Dozens of journalists and lawyers gathered Saturday morning in front of the Abdeen Court, Downtown Cairo, ahead of the first trial session in the controversial killing case of Shaimaa Al-Sabbagh.
The trial involves 17 defendants from the Socialist Popular Alliance Party (SPAP), to which Al-Sabbagh belonged. No date has yet been set for the trial of the police officeraccusedof her killing.
Police forces at the Abdeen Court first refused to grant entry for the SPAP’s leading members, Medhat El-Zahed and Talaat Fahmy, despite Fahmy being among the defendants. There was also no legal reason for their being barred, except that police said the session should be closed to the public.
As journalists were also kept outside, tensions mounted as El-Zahed told security forces their attitude would result in a bigger assembly in front the court, “for which I will hold you responsible”, he shouted addressing the police.
They were eventually allowed to enter, as were journalists, but security forces were harassing reporters and preventing them from taking pictures, whether inside or outside the court.
There was a marked presence of renowned lawyers and human rights advocates at the courtroom, including well-known labour rights’ lawyer Khaled Ali, Tarek El-Awady (from the Ultras White Knights case), Khaled Daoud (from Al-Dostour Party), Nasser Amin (from the state-affiliated National Council for Human Rights), among many other rights’ lawyers from different civil organisations.
Defendants, who are also victims according to head of the defence team Ali Soliman, are facing accusations of organising a march at Talaat Harb Square on 24 January. The march had been organised ahead of the fourth anniversary of the 25 January Revolution. They were initially accused of breaching the Protest Law’s requirement of prior notification of protests.
However. according to Fahmy, who spoke to Daily News Egypt outside court before the trial, the police have a list of “fabricated charges”. Those include assaulting security officers and using dangerous fireworks. “All of that despite that there were videos showing what really happened,” he said.
Fahmy’s role during the march was to try and negotiate with security forces, before he was arrested. “We were carrying flowers and marching towards Tahrir Square to commemorate the martyrs of the revolution,” Fahmy said.
“It was not a protest, it was a very limited peaceful march,” Fahmy continued. “The officers’ tone was aggressive as they refused, and I barely turned my back to leave when the shooting began.”
He added that security forces did not follow the legal procedures required to disperse a protest. These vary from initial verbal warnings, gradually moving to the use of tear gas or birdshots in case protesters are violent or represent a direct threat to the police.
“They ran towards the rest of the members while shooting at the same time. People had begun to fall down, and Al-Sabbagh was among them,” Fahmy said.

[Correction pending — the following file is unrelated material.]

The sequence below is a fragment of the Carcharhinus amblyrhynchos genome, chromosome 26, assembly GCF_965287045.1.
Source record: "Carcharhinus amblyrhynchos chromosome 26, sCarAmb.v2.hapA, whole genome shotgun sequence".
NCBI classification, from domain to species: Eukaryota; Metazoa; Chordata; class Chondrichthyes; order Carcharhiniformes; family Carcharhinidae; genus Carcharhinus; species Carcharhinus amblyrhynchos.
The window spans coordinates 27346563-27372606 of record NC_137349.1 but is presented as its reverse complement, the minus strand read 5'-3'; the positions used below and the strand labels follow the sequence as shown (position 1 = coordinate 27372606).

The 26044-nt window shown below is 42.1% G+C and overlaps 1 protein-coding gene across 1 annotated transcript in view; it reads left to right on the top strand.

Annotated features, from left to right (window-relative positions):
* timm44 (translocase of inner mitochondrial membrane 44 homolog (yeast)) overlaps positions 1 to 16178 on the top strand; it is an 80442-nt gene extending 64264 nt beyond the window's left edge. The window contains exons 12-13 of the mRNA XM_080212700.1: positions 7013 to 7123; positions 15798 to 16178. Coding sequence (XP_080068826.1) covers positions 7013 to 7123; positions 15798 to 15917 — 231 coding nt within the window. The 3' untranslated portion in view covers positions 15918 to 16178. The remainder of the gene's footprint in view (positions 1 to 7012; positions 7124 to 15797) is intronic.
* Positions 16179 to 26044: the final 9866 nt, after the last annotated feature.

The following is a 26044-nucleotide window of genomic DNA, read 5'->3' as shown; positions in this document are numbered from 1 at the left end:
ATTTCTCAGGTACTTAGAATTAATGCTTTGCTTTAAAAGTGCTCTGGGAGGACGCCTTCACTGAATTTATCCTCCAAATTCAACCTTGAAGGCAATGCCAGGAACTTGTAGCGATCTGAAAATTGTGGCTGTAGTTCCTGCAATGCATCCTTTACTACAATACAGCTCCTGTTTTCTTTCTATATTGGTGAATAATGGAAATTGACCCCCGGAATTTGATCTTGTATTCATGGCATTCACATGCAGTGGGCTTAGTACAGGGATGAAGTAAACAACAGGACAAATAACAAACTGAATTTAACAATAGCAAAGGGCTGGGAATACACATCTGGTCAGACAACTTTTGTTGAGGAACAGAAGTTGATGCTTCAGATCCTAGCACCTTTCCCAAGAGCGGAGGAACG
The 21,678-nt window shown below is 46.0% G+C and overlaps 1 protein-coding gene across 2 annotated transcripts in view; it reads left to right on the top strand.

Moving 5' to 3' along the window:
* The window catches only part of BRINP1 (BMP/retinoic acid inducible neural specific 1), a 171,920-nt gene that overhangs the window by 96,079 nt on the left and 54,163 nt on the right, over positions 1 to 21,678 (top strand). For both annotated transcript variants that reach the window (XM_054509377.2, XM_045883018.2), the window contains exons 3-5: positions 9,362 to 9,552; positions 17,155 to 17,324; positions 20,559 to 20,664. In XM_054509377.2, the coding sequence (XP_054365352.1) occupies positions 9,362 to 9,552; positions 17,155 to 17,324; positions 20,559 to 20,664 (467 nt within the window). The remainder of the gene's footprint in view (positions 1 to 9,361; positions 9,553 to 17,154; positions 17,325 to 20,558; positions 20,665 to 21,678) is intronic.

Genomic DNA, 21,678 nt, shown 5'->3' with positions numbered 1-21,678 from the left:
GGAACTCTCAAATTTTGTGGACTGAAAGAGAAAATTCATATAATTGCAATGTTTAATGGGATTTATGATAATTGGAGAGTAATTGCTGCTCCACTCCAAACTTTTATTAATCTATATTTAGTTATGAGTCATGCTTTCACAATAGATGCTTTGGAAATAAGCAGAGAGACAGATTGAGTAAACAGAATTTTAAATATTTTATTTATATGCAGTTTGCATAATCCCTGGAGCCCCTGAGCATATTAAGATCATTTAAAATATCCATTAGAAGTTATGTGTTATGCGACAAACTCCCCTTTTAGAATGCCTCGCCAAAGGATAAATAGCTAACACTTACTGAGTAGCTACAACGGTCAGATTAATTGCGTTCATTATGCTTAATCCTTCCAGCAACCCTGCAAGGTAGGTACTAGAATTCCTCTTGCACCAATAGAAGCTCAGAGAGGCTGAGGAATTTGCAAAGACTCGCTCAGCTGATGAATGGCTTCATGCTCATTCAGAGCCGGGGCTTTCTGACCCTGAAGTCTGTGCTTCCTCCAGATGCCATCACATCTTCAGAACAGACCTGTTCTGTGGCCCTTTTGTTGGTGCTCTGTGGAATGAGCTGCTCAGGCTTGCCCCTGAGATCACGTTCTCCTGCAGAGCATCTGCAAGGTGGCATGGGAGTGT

Abdul Mawla Ismail, member of SPAP’s political bureau in Cairo, was also a participant in the march, which he said barely lasted for five minutes.
“Fahmy even compromised to tell the security officers that they would not march to Tahrir Square but only to Talaat Harb Square,” Ismail said.
SPAP’s office is in a side street close to Talaat Harb Street and the square with the same name, less than 200 metres away from their meeting point for the march.
According to SPAP members, the problem is that they were willing to leave after failing to gain the authorities’ approval, but security forces did not give them enough time to withdraw.
“Fahmy did not even get the chance to return to us to tell us the result of his conversation with the officers. They just began shooting,” Ismail said.
The protest case is being looked into by the Qasr El-Nil Misdemeanour Court, which adjourned the trial to 9 May. The defendants are not in jail.
The postponement would work in favour of defence lawyers, who had not obtained a copy of the investigations’ report until the court session, despite all legal rights they are entitled to, according to lawyer Ali Soliman.
Prosecutor General Hisham Barakat had referred an officer from the Central Security Forces (CSF) to the Criminal Court on 17 March, on accusations of manslaughter and deliberate injuries of protesters.
But SPAP members are not satisfied.
“He is not the only police officer responsible,” Fahmy stated, explaining that others should be held accountable, such as his supervisor who ordered him to fire, the conscript who was helping him with his gun, and most importantly, former minister of interior Mohamed Ibrahim.
“Ibrahim denied the claims more than once – isn’t that lying and covering up? If all those people are not held accountable, then the police will continue to do as it pleases,” he commented.
A party member, who identified himself as Khalaf from the governorate of Sohag, and who witnessed the incidents, told Daily News Egypt that all they wanted to do is “send a message that we did not forget the martyrs of the revolution”.
Khalaf told the same story, adding that all party members were still devastated and want retribution. “The charge of mistakenly killing somebody is not enough, not real, not true,” he said.
Shaimaa Al-Sabbagh died on 24 January. The Forensic Medicine Authority concluded that her death was caused by a birdshot in the back, causing lacerations in the lungs and heart, with major haemorrhage. The case has continued to spark controversy after authorities turned eyewitnesses into suspects in the case.